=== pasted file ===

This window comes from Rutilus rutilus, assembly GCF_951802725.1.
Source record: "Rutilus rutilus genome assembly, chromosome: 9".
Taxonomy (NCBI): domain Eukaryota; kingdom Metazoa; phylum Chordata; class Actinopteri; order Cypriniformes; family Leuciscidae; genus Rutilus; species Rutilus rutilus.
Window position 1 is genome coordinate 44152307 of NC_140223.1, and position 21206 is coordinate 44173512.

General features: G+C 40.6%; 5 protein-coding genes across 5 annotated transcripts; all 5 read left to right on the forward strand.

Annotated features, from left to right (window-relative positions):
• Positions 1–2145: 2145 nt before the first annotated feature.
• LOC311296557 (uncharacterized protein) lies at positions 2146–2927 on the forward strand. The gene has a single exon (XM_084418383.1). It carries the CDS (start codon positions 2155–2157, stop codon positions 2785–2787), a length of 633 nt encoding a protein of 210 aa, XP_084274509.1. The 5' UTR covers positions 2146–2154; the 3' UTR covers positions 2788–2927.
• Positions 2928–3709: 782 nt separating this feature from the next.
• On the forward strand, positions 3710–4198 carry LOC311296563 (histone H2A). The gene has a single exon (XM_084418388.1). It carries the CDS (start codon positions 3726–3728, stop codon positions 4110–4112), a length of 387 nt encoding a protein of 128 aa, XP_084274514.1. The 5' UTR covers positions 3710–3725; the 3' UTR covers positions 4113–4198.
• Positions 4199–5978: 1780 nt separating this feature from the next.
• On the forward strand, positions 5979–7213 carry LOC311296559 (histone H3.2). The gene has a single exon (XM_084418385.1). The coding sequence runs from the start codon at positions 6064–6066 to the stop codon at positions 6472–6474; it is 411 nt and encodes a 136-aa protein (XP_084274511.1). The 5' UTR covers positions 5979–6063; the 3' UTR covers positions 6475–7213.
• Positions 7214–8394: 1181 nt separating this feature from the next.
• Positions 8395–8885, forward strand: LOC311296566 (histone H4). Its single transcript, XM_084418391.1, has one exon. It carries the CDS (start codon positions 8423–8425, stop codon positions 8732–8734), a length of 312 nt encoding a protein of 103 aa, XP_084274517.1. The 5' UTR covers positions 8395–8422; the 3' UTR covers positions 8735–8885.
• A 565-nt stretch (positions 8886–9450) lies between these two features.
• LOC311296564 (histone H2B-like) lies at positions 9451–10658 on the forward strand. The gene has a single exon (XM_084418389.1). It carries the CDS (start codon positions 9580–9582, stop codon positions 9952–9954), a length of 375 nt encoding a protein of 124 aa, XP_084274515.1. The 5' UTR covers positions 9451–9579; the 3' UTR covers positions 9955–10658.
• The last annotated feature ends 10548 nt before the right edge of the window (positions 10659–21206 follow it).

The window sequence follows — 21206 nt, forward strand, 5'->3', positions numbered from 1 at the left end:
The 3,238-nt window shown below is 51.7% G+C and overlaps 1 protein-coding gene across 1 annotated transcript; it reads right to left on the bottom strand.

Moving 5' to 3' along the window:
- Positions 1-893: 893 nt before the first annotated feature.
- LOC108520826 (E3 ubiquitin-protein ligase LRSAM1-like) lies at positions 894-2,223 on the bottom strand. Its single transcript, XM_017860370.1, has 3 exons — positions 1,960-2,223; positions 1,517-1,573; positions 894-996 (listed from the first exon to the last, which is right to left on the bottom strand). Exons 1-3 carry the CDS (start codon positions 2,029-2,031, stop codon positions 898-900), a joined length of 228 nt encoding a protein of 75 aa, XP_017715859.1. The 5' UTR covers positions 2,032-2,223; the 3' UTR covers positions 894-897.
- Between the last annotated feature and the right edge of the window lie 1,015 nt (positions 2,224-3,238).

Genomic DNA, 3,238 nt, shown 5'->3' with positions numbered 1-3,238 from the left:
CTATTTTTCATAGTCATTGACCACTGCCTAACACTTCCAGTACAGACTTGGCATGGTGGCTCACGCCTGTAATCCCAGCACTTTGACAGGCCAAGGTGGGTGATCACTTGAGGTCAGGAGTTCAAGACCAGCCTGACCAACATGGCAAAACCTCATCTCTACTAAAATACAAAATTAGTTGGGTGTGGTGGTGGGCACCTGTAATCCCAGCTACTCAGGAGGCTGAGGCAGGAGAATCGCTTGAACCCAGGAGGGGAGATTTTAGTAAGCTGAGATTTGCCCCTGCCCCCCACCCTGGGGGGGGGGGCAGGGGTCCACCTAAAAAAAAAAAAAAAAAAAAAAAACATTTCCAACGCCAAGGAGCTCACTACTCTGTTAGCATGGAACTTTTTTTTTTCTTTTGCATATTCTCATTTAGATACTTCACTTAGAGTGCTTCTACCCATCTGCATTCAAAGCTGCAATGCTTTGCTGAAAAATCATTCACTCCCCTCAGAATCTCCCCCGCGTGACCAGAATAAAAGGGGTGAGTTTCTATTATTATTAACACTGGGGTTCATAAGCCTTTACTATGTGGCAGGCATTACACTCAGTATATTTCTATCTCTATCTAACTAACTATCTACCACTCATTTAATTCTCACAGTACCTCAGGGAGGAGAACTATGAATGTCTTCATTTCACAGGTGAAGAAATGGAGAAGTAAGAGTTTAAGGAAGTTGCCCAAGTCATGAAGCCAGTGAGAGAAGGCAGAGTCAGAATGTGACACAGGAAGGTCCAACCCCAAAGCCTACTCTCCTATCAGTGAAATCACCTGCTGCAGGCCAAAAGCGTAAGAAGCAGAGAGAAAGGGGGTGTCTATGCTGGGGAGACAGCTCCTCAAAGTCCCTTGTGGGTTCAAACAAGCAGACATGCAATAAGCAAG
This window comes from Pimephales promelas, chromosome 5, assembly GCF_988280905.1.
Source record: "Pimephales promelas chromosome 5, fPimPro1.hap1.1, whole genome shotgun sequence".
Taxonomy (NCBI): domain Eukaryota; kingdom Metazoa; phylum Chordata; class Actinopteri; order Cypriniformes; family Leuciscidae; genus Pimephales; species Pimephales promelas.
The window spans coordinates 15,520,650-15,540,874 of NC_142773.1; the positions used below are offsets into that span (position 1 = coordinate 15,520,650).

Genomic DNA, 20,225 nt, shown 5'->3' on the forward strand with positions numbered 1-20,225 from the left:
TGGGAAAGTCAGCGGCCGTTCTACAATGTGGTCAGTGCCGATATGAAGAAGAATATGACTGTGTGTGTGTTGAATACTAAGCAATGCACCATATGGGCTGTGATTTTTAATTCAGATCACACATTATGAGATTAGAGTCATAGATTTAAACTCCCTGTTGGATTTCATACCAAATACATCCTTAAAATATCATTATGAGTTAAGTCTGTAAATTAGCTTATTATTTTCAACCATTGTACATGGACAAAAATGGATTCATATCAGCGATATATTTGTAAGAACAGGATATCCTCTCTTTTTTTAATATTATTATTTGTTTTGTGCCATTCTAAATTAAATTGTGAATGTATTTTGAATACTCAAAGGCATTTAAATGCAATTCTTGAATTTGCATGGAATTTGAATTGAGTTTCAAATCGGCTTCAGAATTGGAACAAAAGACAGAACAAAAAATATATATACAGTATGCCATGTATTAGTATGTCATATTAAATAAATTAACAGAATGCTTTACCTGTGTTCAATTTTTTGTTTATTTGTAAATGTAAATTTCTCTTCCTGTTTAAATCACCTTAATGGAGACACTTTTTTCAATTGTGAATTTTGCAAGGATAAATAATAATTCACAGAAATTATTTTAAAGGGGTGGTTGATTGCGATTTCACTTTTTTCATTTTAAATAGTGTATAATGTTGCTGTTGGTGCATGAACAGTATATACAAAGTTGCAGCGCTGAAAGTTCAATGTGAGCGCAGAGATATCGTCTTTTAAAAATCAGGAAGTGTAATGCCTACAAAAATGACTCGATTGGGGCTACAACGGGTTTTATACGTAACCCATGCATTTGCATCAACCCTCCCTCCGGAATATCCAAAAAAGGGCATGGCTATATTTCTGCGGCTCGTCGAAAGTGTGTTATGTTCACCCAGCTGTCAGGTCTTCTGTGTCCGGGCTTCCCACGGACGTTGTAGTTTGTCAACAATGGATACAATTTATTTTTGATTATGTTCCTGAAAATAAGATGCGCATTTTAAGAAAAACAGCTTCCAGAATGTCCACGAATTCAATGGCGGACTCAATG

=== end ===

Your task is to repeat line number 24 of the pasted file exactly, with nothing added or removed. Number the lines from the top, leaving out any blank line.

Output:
Genomic DNA, 3,238 nt, shown 5'->3' with positions numbered 1-3,238 from the left: